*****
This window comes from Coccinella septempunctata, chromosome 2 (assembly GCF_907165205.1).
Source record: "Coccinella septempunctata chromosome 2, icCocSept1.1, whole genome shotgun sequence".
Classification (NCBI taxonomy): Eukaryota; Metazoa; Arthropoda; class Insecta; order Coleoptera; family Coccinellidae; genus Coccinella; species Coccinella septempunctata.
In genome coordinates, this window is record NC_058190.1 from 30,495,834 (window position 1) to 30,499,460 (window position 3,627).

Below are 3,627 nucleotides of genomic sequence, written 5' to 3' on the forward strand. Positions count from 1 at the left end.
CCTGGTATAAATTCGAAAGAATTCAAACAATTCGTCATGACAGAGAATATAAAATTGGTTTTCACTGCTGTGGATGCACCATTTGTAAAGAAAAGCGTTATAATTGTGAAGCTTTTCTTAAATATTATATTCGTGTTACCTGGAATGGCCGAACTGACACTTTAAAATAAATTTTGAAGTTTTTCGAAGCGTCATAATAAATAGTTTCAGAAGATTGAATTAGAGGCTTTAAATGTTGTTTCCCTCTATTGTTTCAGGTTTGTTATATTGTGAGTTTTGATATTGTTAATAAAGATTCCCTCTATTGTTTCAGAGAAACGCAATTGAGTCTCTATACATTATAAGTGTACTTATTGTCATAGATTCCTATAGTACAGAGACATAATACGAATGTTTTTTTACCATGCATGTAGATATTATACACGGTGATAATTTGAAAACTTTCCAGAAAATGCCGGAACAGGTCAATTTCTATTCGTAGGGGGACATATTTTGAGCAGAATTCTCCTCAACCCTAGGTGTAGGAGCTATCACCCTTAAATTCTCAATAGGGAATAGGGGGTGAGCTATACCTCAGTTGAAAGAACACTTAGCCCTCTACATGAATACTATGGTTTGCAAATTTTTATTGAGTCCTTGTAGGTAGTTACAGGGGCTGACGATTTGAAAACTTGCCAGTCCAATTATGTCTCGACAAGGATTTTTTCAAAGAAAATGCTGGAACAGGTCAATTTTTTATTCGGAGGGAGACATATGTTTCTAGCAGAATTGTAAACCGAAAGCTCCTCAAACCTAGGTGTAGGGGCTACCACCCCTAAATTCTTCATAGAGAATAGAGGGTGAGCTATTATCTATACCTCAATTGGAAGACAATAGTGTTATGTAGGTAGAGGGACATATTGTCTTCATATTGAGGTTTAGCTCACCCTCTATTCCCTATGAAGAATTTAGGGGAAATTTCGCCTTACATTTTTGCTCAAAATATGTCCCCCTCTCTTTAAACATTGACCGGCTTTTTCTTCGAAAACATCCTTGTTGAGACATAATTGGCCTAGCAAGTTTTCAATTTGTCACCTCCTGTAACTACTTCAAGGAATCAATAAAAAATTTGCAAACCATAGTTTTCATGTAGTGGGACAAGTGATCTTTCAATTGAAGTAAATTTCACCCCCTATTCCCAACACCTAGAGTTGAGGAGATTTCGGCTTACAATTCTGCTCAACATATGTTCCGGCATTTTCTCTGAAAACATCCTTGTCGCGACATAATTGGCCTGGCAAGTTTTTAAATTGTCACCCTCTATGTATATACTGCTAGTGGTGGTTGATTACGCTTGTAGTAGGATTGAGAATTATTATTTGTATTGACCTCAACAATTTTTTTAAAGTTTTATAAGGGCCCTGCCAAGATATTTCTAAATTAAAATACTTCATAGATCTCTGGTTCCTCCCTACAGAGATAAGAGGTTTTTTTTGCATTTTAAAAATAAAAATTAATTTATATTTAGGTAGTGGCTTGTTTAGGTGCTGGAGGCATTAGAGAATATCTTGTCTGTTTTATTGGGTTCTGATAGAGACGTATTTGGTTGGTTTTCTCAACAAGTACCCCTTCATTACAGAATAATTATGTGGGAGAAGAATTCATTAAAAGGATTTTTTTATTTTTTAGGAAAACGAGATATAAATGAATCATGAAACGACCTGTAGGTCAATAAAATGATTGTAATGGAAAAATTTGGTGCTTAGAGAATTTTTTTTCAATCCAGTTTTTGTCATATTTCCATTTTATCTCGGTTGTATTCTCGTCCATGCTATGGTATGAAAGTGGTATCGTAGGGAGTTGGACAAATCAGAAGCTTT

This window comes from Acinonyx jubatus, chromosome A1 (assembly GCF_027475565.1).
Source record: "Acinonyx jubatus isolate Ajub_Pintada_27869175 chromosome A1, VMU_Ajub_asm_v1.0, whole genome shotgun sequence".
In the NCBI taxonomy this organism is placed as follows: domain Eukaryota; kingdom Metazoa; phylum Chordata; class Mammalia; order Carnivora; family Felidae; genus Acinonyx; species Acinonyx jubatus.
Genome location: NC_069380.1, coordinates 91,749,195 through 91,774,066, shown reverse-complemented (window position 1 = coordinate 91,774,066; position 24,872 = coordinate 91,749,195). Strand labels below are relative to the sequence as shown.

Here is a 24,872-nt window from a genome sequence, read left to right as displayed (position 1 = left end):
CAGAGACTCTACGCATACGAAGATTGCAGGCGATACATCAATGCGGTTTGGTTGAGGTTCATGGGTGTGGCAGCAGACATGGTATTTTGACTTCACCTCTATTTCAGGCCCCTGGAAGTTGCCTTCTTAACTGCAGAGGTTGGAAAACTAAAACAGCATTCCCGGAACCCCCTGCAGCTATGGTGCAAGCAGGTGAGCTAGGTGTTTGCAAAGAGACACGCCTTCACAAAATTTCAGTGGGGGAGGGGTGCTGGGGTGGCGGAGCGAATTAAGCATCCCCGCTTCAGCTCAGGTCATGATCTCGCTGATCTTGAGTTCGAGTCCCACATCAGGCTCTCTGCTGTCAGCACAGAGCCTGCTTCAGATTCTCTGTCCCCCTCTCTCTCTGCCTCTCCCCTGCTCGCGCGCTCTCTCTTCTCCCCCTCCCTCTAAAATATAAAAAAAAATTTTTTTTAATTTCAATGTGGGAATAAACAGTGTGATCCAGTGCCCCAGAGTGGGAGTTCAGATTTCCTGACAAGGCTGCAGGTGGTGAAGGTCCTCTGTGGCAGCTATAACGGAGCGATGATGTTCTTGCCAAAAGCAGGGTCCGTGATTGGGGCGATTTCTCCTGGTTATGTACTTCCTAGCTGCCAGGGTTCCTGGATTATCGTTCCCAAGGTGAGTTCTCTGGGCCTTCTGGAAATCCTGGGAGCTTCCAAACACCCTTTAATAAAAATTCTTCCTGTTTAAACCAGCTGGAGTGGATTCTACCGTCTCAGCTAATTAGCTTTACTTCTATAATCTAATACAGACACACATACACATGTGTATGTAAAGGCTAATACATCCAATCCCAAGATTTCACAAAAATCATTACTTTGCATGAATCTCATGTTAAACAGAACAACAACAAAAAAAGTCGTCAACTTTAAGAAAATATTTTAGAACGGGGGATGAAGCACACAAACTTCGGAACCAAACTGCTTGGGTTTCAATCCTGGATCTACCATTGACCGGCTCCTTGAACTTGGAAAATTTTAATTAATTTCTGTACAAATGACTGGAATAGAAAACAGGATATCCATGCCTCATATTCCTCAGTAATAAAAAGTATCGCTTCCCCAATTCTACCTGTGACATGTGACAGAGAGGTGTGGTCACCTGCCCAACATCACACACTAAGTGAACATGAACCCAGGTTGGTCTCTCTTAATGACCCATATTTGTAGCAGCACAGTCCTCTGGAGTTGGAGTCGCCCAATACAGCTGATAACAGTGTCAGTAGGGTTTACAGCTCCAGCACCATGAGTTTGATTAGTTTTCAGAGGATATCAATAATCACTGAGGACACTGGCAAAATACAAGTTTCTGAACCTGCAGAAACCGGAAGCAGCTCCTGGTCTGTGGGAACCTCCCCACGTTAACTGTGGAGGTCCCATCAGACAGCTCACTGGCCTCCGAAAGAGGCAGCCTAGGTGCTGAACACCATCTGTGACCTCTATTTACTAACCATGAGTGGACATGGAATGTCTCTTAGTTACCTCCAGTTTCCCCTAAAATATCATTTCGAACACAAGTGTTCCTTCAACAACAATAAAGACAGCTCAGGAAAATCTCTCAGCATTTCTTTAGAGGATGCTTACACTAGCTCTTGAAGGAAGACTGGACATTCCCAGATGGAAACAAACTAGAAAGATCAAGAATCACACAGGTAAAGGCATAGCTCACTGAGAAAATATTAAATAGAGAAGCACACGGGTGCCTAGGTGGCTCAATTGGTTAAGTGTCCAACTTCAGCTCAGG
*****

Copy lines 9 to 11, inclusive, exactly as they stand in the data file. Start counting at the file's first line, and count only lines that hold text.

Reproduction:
In the NCBI taxonomy this organism is placed as follows: domain Eukaryota; kingdom Metazoa; phylum Chordata; class Mammalia; order Carnivora; family Felidae; genus Acinonyx; species Acinonyx jubatus.
Genome location: NC_069380.1, coordinates 91,749,195 through 91,774,066, shown reverse-complemented (window position 1 = coordinate 91,774,066; position 24,872 = coordinate 91,749,195). Strand labels below are relative to the sequence as shown.

Here is a 24,872-nt window from a genome sequence, read left to right as displayed (position 1 = left end):